Line 124 inputs the data from one/zero detector 108 into a shift register 130, and a line 132 inputs the data signal into a parity and polynomial checker 134. If the parity of incoming data is good, an appropriate signal will be generated on a "data valid" line 136. This signal is supplied to AND gates 138, 140 and 142.
Shift register 130 accepts data on line 124. Shift register 130 operates to store the address and appended pricing information while it is being compared to each of three stored addresses. Shift register 130 is connected by a bus 144 to a test address comparator 146, a module address comparator 148, and a universal address comparator 150. Shift register 130 is connected by a data line 152 to a module memory 154. A bus 156 supplies comparator 150 with a universal address from a universal address register 158. Universal address comparator 150 has an output 160 that is connected to AND gate 142. AND gate 142 produces a load enable signal on a line 162 that is input into a module address register 164. A signal on line 162 enables register 164 to accept a module address from register 130 via an address bus 166. Module address register 164 supplies its stored module address to comparator 148 via a bus 167.
Test address comparator 146 receives a test address from a test address register 168 via a bus 170. Comparator 146 has an output 172 that is input into AND gate 138. Gate 138 in turn supplies an output 173 to a test data module 174. Test data module 174 outputs a data line 175 that is fed as an input into module memory 154.
The address in shift register 130 is compared by module address comparator 148 to the address stored in module address register 164. If a match is ascertained, address comparator 148 produces a VALID MODULE DATA signal on an output line 176, which in turn is fed as an input into AND gate 140. If the data has been determined valid by checker 134, a LOAD signal will be sent on a line 180 to module memory 154. The register address stored in shift register 130 is further compared against a universal address stored in universal address register 158 by universal address comparator 150. If these addresses match, the address portion of the information stored in shift register 130 is loaded via bus 160 into module address register 164. This is done with the aid of a load enable signal output on line 162.
Finally, the address in shift register 130 is compared against a test address stored in test address register 168 by test address comparator 146. If a match is made with the test address, a signal is output on line 172 to AND gate 138. If checker 134 has determined that the data is valid, AND gate 138 will transmit a LOAD TEST DATA signal via line 173 to test data module 174. Test data module 174 stores a test routine that is transmitted via line 175 to module memory 154. The test routine exercises the various peripherals connected to module memory 154.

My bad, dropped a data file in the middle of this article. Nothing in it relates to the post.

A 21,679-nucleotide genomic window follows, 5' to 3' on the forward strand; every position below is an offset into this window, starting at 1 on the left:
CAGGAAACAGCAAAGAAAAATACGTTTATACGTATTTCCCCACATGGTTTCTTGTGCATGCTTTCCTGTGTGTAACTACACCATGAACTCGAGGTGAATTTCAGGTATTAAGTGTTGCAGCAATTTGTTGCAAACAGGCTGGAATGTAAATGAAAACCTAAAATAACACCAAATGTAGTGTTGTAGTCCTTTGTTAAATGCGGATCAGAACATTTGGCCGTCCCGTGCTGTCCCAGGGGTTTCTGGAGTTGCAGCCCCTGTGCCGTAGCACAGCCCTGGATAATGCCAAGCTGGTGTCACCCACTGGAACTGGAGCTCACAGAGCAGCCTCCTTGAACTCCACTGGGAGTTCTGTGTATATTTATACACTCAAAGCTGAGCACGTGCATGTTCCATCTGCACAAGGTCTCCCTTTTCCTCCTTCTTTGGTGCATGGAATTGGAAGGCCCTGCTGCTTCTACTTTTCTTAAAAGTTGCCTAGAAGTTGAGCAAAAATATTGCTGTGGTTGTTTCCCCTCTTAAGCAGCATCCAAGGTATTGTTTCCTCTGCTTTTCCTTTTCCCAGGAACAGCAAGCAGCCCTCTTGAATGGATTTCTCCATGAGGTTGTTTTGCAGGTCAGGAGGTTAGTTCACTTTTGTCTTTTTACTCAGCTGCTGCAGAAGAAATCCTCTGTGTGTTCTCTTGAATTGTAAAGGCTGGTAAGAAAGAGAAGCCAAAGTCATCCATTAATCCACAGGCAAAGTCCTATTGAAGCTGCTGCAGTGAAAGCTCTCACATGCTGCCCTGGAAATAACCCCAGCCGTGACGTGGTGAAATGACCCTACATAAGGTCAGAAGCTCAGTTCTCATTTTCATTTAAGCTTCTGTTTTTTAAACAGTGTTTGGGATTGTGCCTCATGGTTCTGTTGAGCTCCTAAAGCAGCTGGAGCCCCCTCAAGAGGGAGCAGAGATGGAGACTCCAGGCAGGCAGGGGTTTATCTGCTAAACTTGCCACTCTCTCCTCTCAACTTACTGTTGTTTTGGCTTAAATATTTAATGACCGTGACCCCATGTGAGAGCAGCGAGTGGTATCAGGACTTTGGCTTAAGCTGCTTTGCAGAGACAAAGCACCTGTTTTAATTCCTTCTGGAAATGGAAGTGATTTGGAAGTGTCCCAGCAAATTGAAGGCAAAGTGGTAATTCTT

Where the address in shift register 130 and the address stored in module address register 164 are matched by module address comparator 148, the data is transmitted via data line 152 to module memory 154. These data are in turn communicated to a display controller 182 via a bus 184, which in turn controls display 16 via a bus 186. Display controller further receives a clock signal via line 187 from oscillator 117. The data, which may contain pricing information and alternate information, will then appear on display 16.
Module 10 may also be used to control a working device in the store, such as an on-floor freezer case. In this instance, module memory 154 will communicate to a digital/analog interface 188 via a bus 190. Digital/analog interface 188 in turn transmits control data to a controller 191, which in turn controls the function of device 42 via link 192. Controller 191 may also have one or more sensors for sensing the function of device 42, and the data sensed thereby are communicated to an analog/digital interface 196 by a line 193. In the instance of a freezer case, control link 192 would send a signal to the freezer case in order to turn on or off a compressor motor in order to regulate the case's temperature.
Analog/digital interface 196 supplies device data to memory 154 via a bus 198. Analog/digital interface 196 further sends a signal on control line 200 to a transmit controller 202. Memory 154 may optionally receive input from a keyboard 204 via a bus 206. A/D interface 196 and bus 198. Keyboard 204 would have at least one key.
Transmit controller 202 further is connected to shift register 130 via a control line 208. Where a module 10 is required to transmit information back to the store computer, data line 152 is operable to transmit data from the module memory 154 back to the shift register 130, as enabled by transmit controller 202. The data is then shifted out on DATA OUT line 214, which in turn is connected to a polynomial generator 216. Polynomial generator 216 in turn sends its output via a line 217 to a parity generator 219. Polynomial generator 216 and parity generator 219 add parity bits and a polynomial expression to the data for validation purposes. Parity generator 219 transmits the digital data via a line 221 to a long short generator 223. Long/short generator 223 converts the data to a series of long and short pulses, and produces a long/short signal on output line 220. Output line 220 is fed into an oscillator 212, which produces a twenty-five kilohertz-modulated signal on output line 222. Output line 222 is connected via a resistor 224 to ground source 226. Output line 222 is further connected to an inverter 228. The signal from inverter 228 passes through a resistor 230 to a plurality of transmitting infrared diodes 232, which are connected in series. Diodes 232 may be replaced with other transmitting means such as infrared phototransistors. Infrared transmitting diodes 232 are in turn connected to a voltage source 234, which preferably is derived from the same voltage source as voltage source 92. Infrared transmitting diodes 232 are operable to transmit infrared signals 41 through infrared-transmissive case 48 to either receiver/retransmitter 26 or directly to an infrared transmitter/receiver 24.